ReplyDelete
  11. Little Macaroon you remind me of the beef in beer where the cook didn't have any beer, so made it with lager. Ick

    ReplyDelete
  12. I once discovered that bread soda and baking powder are not, in fact, interchangeable. Imagine ruining scones. :(

    ReplyDelete
  13. To be honest, your soup sounds tasty and delicious compared to my boyfriend's "experimental" gnocchi dish....I am not sure on what planet it would ever be a good idea to coat already cooked gnocchi in left-over pancake batter (which itself resembled half-set concrete, aforesaid boyfriend having used an entire bag of flour in the mix)and shallow fry it. In his head, I think he had some sort of crispy tempura batter; in reality, he had oil-slicked, half-raw unpleasantness. If only he had never professed to be able to "teach me a thing or two" in the kitchen on our first date....

    ReplyDelete
  14. An over helpful friend was insistent in being useful as I finished off a beautiful boeuf Bourginon which had been cooking for hours for our supper. I suggested that she could just grind a little black pepper for me - seemed a simple enough job (I hate helpful friends in the kitchen, but don't want to appear too rude too often!). The top came off the grinder and my lovely stew was literally peppered with whole peppercorns as they tumbled in. I had to pick them all out....All wasn't actually ruined, but we did get some fiery mouthfuls!

    ReplyDelete
    Replies
    1. This reminds me of the first meal I cooked for my other half - peppered steak in red wine sauce. In my attempt to salt the sauce, the top came off the grinder and large amounts of salt crystals fell in it which I frantically tried to fish out with little success. I tell everyone this is why I don't cook for him, and it's partly true - I can feed myself perfectly well but when I have to cook for others it's just too much pressure!

      Delete
  15. This puts me in mind of the 'duck in the hole' that my late mother-in-law (god rest her soul!) created for us from the leftovers of our Christmas dinner. We had bought an eye-wateringly expensive duck and cooked it al la Delia with prunes and armagnac for the main event - lovely. But come Boxing Day MIL wanted us to have a rest and offered to cook. Thus emerged from the kitchen all the ingredients from the previous day's roast encased in yorkshire pud batter. It was ghastly. Luckily she wasn't too precious and we were able to laugh about it. That dish still haunts me.

    ReplyDelete
  16. I once made a soup with so much chilli (powdered, not fresh, alas) that just sticking my head over the boiling soup brought streams to tears. Lemon juice, potato, everything later, I refused to give up and ate it...cue swollen lips and tears...

    My grandmother once gave my mother a cup of coffee. Halfway down the cup my mother saw something...a lump of, now coffee sodden, mashed potato. They hadn't had mashed potato for weeks...she is adamant grandmother did it deliberately

    ReplyDelete
  17. Agree with everyone else who suggested freezing ginger – for some reason it seems to grate better when frozen too!

    As for cooking disasters I've had way too many – the first time I ever made soup at uni I put in way too many oxo cubes and basically had to eat veg stock for a week. More recently I made coleslaw for a friend's bbq that tasted like pure onion – no matter how much of every single other ingredient I added (yoghurt, mayo, creme fresh, lemon, sugar and more) I just couldn't get rid of that horrible spikey taste!

    ReplyDelete
  18. Throw loads of veg/chicken, spices and coconut milk oh and some fresh coriander and you will have an ace curry, basically if all else fails...curry it :)

    ReplyDelete
  19. After your recent musings on popcorn, it's become my go-to snack. Garam masala popcorn, yum. Cinnamon sugar popcorn, great. But my favorite was caramel with mixed spice.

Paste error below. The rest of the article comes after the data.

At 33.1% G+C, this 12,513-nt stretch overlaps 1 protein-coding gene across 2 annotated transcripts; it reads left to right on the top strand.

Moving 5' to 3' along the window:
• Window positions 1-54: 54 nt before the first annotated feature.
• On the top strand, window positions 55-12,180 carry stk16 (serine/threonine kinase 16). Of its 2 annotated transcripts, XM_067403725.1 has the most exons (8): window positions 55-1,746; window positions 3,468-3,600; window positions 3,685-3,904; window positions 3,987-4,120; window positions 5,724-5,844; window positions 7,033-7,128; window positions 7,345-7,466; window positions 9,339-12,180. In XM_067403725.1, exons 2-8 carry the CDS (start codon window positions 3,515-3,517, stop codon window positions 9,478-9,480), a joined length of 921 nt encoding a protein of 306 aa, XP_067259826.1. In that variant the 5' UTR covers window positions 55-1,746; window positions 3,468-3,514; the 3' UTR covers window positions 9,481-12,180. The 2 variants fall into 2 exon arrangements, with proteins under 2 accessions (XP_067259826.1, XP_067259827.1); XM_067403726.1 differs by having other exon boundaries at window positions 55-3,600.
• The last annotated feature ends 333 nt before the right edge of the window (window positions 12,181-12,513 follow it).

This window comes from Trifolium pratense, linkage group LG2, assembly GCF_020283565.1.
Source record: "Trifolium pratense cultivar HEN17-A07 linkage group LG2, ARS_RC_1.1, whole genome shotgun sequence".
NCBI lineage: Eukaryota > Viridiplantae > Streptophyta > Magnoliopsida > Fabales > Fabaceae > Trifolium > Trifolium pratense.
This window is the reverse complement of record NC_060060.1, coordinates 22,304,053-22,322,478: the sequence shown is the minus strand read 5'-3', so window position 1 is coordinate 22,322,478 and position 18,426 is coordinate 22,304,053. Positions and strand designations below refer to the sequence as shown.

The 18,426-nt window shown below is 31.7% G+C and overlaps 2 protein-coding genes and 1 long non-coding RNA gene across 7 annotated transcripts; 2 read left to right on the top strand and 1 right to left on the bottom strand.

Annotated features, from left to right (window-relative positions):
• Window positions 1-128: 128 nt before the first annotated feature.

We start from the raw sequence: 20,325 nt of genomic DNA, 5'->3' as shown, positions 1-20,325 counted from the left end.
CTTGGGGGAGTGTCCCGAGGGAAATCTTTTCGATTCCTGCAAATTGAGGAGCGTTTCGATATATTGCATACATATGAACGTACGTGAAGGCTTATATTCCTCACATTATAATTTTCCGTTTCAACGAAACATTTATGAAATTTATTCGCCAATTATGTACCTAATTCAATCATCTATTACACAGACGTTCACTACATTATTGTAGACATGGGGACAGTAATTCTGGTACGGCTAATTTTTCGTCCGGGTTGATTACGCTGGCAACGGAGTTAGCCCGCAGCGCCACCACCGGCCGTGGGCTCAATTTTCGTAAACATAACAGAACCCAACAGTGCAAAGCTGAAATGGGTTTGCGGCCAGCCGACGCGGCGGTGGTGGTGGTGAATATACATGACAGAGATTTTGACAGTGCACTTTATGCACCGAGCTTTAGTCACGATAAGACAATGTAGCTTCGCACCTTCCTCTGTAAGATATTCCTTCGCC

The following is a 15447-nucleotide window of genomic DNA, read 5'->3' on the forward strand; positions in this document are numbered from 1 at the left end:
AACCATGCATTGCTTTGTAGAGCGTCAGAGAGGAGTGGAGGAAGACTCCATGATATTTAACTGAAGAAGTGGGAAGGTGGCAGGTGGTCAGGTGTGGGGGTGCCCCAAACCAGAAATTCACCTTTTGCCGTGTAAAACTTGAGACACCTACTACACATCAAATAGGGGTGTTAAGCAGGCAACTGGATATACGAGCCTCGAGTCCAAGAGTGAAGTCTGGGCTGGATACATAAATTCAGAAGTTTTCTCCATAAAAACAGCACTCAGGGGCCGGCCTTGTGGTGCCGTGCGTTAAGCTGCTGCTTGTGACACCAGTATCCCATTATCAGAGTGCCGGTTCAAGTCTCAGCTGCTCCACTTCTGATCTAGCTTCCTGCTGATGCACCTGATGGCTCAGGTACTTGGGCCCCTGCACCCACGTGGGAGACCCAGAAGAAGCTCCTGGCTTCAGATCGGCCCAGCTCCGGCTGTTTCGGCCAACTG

But then I ran out of mixed spice... weeell, chinese 5 spice is pretty similar right? ...I mean, sure, it's a bit more savoury, but savoury and sweet works together, right? Like salty-sweet popcorn? NO. Not this one. 5 spice has garlic in. Salt and sweet, sure thing, but garlic and caramel will never, ever be friends.

    ReplyDelete
    Replies
    1. On the bright side - hurrah for popcorn as the perfect snack (so is).

      Actually, there is no downside. This is hilarious.

      Delete
  20. I'm feeling slightly smug as the worst thing I've done was overcoat the steak and kidney in flour then in sufficiently brown it... Tasted fine but was slightly grey... Never mind, I was the only one eating it!!

    But I will say I have actually laughed out loud reading this so thank you all (comments made it even better) for brightening up my day ;-)

    ReplyDelete
  21. All of these stories have made me cackle.

    ReplyDelete
  22. i'm fairly adept at cooking, but i once made the mistake of using smoked paprika in the same way (i.e. used liberally!) as normal paprika in pasta sauce for a visiting friend. after shaking about 1/4 of the tube into the sauce (i was making it in bulk to last me, but still..), it tasted okay, if a little hot. cut to halfway through our bowls of pasta, and we're both sweating and tearing up from eating sauce which feels like it's extracted from the bowels of the sun itself. the worst thing was that i then had to go re-apply my makeup, i'd sweated so much! (i now love smoked paprika, but a little pinch goes a loooong way)

    ReplyDelete
  23. My husband, when we were students, decided to whistle up a shepherds pie at about 11pm at night when all the shops were closed. He thought he had all of the bog standard basic ingredients in the cupboard, went to add chopped tomatoes (we both like them in pie) only to find we were completely out. Improvising in the good student way he whacked in two tins of baked beans, reasoning that the tomato flavouring would have the same effect. I have never tasted anything quite like it and do not want to again.

    Moral of the story. Baked beans are not an appropriate substitute for tinned tomatoes.

    ReplyDelete
  24. Recipes for to try on your cheating partner/the mother in law from hell/ your worst enemy?!!! X

    ReplyDelete
  25. My dear husband made sausage korma once. It was so minging, I wouldn't even try it. And I'd tried his chicken jalfrezi pasta bake. He is now banned from fusion cooking.

    On a separate note, raw tomatoes stirred through cool spicy food down.

    ReplyDelete
  26. hahahahaha, it hurts to laugh. I feel so much better now. I think I shall go and have a "slightly caramelised but nowhere near carboniferous" meringue to make myself feel better.

    ReplyDelete
  27. Heh. This is still funny.

    ReplyDelete

Related Posts Plugin for WordPress, Blogger...
All content © Domestic Sluttery | email: prettygirls@domesticsluttery.com
Design Robyn Wilder | Template Our Blog Templates | Cocktail Hour image Hallie Elizabeth